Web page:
Mild symptoms of depression can include increased anger and sadness, irritability, forgetfulness, fatigue, and insomnia, but more severe cases can lead to something called Pre-Menstrual Dysphoric Disorder (PMDD). Those who experience PMDD during their periods can completely lose interest in all social activities, develop panic attacks, and can even start having suicidal thoughts.
Once again, the main cause of this issue is an imbalance in hormone levels. When estrogen and progesterone levels rise and fall, it can also affect your serotonin and dopamine levels, which are the hormones that help us sustain a good mood. When these hormone levels drop, it can cause you to experience symptoms of depression.
Again, adjusting your diet and exercise routine during your period can help, as well as getting better sleep. You should particularly stay away from sugars, fats, complex carbs, and alcohol and instead focus on increasing your calcium, B6, and magnesium intake, which can come from eating leafy greens, dairy products, nuts, and fish. You can also talk to your doctor about other ways to treat depression and PMDD, such as medications or therapy.
4. Joint Pain
The female hormones are responsible for heightened levels of pain at any time. However, as these hormone levels spike and drop in relation to the menstrual cycle, those who have a period can experience more pain during their cycle in various parts of their bodies, especially in their joints. Those with osteoarthritis, rheumatoid arthritis, lupus, and fibromyalgia may experience even more joint pain than usual before and during their periods.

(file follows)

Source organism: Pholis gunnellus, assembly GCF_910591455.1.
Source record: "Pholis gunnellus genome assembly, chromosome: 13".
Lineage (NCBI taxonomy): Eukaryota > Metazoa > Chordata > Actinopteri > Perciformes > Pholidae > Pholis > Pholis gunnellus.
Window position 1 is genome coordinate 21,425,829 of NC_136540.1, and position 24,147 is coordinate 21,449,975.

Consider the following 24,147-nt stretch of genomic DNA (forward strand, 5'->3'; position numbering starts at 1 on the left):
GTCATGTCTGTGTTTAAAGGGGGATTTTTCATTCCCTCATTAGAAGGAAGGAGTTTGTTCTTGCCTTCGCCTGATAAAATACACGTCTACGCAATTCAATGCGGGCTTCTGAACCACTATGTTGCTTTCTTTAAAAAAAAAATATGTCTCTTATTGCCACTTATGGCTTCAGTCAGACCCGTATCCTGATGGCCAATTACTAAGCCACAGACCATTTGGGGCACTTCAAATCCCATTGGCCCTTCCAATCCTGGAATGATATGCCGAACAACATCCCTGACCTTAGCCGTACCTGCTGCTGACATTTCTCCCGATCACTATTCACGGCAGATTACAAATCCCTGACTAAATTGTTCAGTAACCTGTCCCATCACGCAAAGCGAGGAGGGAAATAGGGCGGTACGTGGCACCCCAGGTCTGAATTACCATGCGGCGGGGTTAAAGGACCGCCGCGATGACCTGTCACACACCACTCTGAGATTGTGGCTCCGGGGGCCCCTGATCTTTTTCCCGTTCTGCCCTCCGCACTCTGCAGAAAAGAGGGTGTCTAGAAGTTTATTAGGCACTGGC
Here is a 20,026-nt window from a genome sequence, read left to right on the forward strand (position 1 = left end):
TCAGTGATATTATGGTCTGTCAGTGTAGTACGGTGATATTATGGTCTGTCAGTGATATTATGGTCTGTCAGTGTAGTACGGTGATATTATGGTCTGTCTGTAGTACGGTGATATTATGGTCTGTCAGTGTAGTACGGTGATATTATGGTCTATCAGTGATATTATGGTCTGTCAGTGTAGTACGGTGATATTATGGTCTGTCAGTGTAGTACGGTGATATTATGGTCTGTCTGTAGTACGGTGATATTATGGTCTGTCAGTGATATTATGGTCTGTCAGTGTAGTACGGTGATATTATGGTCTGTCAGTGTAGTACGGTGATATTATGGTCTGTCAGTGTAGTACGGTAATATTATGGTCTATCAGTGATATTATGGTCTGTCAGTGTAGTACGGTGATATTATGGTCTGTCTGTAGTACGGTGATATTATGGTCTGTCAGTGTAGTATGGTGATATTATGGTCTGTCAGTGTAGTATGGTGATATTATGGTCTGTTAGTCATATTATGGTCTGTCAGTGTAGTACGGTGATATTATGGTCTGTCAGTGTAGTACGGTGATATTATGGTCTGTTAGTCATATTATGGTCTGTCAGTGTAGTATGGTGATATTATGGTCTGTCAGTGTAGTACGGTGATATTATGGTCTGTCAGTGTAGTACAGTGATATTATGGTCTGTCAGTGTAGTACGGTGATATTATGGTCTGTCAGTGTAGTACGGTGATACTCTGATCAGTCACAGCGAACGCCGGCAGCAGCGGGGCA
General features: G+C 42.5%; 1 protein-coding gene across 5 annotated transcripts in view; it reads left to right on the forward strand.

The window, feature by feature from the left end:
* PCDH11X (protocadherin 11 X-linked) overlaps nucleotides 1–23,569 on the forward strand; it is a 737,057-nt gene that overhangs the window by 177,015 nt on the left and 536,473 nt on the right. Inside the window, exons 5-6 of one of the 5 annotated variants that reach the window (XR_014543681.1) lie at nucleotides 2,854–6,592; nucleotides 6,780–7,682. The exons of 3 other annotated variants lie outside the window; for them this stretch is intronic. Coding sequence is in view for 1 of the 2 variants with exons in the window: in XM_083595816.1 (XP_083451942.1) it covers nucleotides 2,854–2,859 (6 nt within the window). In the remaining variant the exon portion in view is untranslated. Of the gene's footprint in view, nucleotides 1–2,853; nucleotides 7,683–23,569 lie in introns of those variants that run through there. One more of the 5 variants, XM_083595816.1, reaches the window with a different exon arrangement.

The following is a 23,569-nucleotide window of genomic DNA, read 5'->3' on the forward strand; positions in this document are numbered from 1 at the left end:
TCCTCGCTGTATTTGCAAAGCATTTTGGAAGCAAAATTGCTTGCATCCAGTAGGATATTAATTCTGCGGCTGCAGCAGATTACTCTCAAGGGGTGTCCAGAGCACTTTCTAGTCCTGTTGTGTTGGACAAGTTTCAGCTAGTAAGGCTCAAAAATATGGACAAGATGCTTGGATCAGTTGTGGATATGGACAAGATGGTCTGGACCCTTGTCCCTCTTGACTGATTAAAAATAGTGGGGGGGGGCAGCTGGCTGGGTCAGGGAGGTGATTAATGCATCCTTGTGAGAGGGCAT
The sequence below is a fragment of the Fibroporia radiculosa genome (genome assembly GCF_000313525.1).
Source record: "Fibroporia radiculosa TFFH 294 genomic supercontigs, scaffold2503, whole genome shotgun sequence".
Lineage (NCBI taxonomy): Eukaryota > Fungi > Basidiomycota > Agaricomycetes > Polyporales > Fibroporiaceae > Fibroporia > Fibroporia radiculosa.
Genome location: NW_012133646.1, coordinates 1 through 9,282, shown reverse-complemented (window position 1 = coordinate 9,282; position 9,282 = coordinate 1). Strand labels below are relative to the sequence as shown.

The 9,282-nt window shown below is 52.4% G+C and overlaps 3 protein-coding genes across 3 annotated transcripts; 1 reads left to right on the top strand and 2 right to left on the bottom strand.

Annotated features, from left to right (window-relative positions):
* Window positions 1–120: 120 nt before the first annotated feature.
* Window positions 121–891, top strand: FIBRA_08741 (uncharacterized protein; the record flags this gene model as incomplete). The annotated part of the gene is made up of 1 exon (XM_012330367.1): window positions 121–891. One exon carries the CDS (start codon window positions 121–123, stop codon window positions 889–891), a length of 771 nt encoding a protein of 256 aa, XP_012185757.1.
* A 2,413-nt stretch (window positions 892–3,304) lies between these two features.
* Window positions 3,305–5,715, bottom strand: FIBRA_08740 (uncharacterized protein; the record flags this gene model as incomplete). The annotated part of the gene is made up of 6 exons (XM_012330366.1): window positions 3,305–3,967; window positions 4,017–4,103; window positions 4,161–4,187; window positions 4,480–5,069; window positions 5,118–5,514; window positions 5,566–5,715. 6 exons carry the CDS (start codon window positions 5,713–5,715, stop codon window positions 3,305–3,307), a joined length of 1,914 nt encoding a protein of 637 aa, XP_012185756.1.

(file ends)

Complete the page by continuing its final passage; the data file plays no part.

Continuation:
While there are various medical treatments and medications available to help, there are also exercises you can do at home to relieve joint pain. These include isometric lunges, the dumbbell farmer’s carry, the 90/90 hip switch, a wall slide, and the weighted sled push. Just make sure you avoid any exercises that place too much stress on your joints if you are experiencing pain. Swimming is another great option as it alleviates the pressure on your joints.
Overall, diet and exercise habits can significantly improve any of the above symptoms. Physical exercise and the foods you eat play crucial roles in your hormone levels, and as hormones also directly affect your period and the symptoms you experience, getting them under control is the best way to alleviate those symptoms. However, home remedies such as diet and exercise are not always enough. If you have severe symptoms that are troubling you, it’s always best to reach out to your doctor to see what other options are available.
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Amanda Winstead is a writer focusing on many topics including health and wellness. Along with writing she enjoys traveling, reading, working out, and going to concerts. If you want to follow her writing journey, or even just say hi you can find her on Twitter.
NOTE: The views expressed in this article are those of the author and do not necessarily represent or reflect the views of Nannocare. Nannocare is not affiliated, associated, authorized, endorsed by, or in any way officially connected with the author of this article, or any of its subsidiaries or its affiliates.